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Kenya marks World Lion Day amid declining populations

Kenya Thursday commemorated World Lion Day amid shrinking populations and threats in the wild.

Kenya Wildlife Service (KWS) which marked the important day dedicated to the King of the Jungle is however concerned that the big cat species’ future is also threatened by the destruction of its habitat.

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In a statement, KWS regretted that the lion population in Africa has declined by 96.5 percent over the past 100 years, with estimates placing their populations at between 20,000 to 35,000 individuals.

KWS says the country is not spared either with the iconic predator on a downward trajectory, going by the current population estimates being just over 2,500 individuals.

To mitigate the situation, KWS says the government is currently implementing the 2nd edition of the National Recovery and Action Plan for the Lion and Spotted Hyena in Kenya (2020-2030), whose vision is to sustain viable populations of lions and spotted hyenas in healthy ecosystems as a world heritage valued by the people of Kenya.

“The action plan’s goal is to restore and maintain viable populations of lions, spotted hyenas, and their wild prey while minimizing conflict and maximizing value to local communities,” says KWS.

With the increased cases of human-lion conflict and escalating intolerance due to the negative interactions, the theme of this year’s commemoration is “Reducing human-lion conflict through enhanced collaboration with communities.”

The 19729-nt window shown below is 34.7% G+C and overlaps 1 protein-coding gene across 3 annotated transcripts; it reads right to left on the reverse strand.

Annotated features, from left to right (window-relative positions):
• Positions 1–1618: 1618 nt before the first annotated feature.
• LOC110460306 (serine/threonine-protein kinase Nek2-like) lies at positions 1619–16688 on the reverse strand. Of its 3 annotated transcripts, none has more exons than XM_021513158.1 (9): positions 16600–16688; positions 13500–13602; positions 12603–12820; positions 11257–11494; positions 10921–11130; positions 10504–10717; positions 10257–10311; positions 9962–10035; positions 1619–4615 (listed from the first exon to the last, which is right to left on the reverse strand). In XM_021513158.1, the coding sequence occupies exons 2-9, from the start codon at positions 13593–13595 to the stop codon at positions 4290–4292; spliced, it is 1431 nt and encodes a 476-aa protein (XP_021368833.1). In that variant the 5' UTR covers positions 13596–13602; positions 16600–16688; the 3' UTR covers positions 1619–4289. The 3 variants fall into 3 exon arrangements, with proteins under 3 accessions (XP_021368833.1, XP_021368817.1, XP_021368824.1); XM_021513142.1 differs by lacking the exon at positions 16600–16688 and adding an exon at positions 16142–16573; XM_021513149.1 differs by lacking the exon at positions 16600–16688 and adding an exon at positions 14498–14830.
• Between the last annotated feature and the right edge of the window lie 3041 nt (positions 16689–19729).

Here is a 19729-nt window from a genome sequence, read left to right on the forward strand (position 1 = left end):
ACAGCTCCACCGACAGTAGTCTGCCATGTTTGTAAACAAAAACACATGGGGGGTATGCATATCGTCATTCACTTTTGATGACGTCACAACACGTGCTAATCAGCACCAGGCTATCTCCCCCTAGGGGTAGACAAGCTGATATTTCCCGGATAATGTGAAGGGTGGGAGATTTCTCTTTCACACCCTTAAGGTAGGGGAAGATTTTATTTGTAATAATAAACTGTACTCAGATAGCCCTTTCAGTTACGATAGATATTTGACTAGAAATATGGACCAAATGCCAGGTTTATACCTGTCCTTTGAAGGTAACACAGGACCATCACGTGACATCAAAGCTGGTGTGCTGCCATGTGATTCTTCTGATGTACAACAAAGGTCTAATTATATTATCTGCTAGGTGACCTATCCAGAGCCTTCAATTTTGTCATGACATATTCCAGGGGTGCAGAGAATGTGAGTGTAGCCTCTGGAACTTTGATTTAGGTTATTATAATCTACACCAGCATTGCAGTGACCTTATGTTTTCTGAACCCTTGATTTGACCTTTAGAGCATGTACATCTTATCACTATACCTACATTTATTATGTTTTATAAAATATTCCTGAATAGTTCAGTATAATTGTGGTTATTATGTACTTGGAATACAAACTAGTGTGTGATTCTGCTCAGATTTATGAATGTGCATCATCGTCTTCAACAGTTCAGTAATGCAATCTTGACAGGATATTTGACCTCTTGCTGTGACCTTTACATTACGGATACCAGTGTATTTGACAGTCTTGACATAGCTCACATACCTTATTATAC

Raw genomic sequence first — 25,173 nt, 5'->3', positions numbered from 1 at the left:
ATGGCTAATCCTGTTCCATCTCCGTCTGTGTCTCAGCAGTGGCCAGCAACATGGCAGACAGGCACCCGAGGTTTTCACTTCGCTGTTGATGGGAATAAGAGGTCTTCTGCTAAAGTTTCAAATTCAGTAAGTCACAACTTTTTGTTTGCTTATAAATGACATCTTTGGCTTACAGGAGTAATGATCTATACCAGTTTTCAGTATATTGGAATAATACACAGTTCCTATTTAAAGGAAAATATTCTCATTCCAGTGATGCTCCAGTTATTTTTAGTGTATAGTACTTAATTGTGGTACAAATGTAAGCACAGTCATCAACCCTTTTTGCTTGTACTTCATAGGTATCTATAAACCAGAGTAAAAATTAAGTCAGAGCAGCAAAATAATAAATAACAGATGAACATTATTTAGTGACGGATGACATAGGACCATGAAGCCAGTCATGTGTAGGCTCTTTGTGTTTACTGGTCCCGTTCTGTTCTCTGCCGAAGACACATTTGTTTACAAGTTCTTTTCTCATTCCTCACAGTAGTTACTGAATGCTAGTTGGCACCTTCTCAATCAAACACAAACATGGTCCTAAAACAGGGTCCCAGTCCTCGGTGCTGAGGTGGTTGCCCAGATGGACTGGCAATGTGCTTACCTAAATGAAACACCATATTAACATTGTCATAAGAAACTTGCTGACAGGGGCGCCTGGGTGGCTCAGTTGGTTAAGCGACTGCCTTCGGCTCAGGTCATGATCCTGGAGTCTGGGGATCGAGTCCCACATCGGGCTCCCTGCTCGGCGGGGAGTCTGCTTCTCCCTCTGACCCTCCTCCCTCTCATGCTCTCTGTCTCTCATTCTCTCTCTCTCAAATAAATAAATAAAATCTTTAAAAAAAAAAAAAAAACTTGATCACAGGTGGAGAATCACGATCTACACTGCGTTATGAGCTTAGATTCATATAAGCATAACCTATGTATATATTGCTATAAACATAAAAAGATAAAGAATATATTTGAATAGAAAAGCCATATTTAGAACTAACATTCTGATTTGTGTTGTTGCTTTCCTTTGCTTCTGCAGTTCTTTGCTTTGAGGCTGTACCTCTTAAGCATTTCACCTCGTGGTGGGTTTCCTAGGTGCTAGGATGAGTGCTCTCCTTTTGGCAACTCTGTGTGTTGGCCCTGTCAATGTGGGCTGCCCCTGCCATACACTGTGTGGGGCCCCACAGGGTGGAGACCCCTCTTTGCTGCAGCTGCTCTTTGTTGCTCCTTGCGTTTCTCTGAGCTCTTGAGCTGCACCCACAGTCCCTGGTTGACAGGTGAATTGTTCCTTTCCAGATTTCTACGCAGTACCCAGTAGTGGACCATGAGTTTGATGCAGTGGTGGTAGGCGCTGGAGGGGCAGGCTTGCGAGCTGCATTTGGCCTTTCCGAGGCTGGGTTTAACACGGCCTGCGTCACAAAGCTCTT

The African lion is listed in Convention on International Trade in Endangered Species (CITES) Appendix II, classified as Vulnerable in the IUCN Red List and classified as endangered in the Wildlife Conservation and Management Act (WCMA) 2013.

Human-Lion conflict

Dubbed the King of the Jungle, African lions (Panthera Leo) are facing numerous threats in the wild, such as habitat loss through deforestation or threats of poaching, climate change, depletion of their natural prey, and conflict with humans, among others.

In efforts to conserve the lion, one of the Big Five and a flagship species,  Kenya has adopted the use of scientifically robust spatially-explicit-capture-recapture (SECR) methods to provide population estimates in lion source populations.

“ Lions are difficult to count accurately as they naturally occur at low density, are nocturnal, cryptic, and wide-ranging” KWS observes.


August 10, 2023, is the 10th anniversary of World Lion Day – a day that celebrates one of Africa’s most iconic wildlife species.

Lions are recognised worldwide for their importance, not only from a nature conservation and ecological perspective, but also symbolically, culturally, and in terms of tourism – as a member of the Big Five.

World Lion Day is therefore observed annually worldwide, to raise awareness about lion conservation and protection.

The day serves as a platform to educate people about the challenges faced by lions across the world, to promote efforts to conserve them, as well as to celebrate these majestic big cats and their significance in ecosystems and cultures around the world.

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